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Unfortunately there is no cure for HIV (human immunodeficiency virus) at this time. Therefore, the goal of treatment is to slow the progression of HIV to AIDS (acquired immunodeficiency syndrome). Conventional medicine has come a long way since HIV was first discovered and is recommended by the authors of Encyclopedia of Natural Medicine for all individuals with CD4 counts below 500. Natural treatments are also showing much promise in delaying the progression. Below is information on herbs for HIV that have been studied.
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Licorice (Glycyrrhiza glabra)
The primary active component in licorice root is glycyrrhizin and glycyrrhetinic acid (glycyrrhizin minus a small sugar molecule). Preparations containing these components are showing promise in the treatment of HIV, as well as AIDS and chronic hepatitis. According to research, both prevent the replication of HIV (which is responsible for the progression of HIV to AIDS).
In one study, ten HIV-positive participants without AIDS received 150 to 225 milligrams of glycyrrhizin a day. After two years, none of these individuals progressed to AIDS. In the control group, three people developed AIDS (two subsequently died during the study).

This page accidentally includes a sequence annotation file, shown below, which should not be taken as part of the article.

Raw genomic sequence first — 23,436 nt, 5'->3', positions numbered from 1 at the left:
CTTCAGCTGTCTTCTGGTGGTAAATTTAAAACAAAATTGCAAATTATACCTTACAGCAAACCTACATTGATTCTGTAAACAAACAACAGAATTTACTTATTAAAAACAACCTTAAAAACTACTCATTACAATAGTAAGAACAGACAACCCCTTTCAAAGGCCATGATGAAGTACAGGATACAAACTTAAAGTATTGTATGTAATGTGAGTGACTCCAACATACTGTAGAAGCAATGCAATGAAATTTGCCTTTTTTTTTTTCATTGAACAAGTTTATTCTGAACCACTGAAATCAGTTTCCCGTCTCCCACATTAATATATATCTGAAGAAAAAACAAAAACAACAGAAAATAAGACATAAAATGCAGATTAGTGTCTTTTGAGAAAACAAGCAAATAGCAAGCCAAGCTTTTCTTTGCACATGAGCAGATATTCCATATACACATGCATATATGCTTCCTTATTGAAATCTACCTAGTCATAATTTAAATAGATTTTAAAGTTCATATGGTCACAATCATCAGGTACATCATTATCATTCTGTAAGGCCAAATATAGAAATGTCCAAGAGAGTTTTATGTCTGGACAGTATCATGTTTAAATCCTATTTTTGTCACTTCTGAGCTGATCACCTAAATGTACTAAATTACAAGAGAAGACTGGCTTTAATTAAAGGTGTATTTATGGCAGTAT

Large doses of licorice (more than 3 grams) and prolonged use (more than six weeks) may cause water and sodium retention, leading to high blood pressure.
Turmeric (Curcuma longa) and Bromelain
Curcumin, an active ingredient of turmeric, is the key spice in curry. According to researchers at Harvard Medical School, curcumin inhibited the replication of HIV by blocking a specific gene that activates the virus and causes it to spread.
Curcumin is also a powerful antioxidant, about 300 times more powerful than vitamin E. Pure curcumin preparations are available but it is often recommended taking a product that contains both curcumin and bromelain (an enzyme derived from pineapple) to enhance absorption.
Andrographis (Andrographis paniculata)
Andrographolide, the primary chemical constituent of andrographis, has been shown to improve CD4(+) lymphocyte levels in HIV-positive individuals.
Other herbs for HIV that may be helpful in slowing the progression include:
• Cat's claw - For immune and antiviral activity.
• Green tea - In one study, epigallocatechin gallate (EGCG), a component of green tea, inhibited HIV infectivity.
• Bitter melon - For antiviral and immune support.
It is important you talk to your health care provider before taking herbs.
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Michael Murray, N.D. and Joseph Pizzorno, N.D. Encyclopedia of Natural Medicine (1998)
University of Maryland Medical Center: HIV and AIDS - http://www.umm.edu/altmed/articles/hiv-and-000083.htm
Pub Med: A phase I trial of andrographolide in HIV positive patients and normal volunteers - http://www.ncbi.nlm.nih.gov/pubmed/10925397
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Image courtesy of http://commons.wikimedia.org/wiki/File:Koeh-207.jpg
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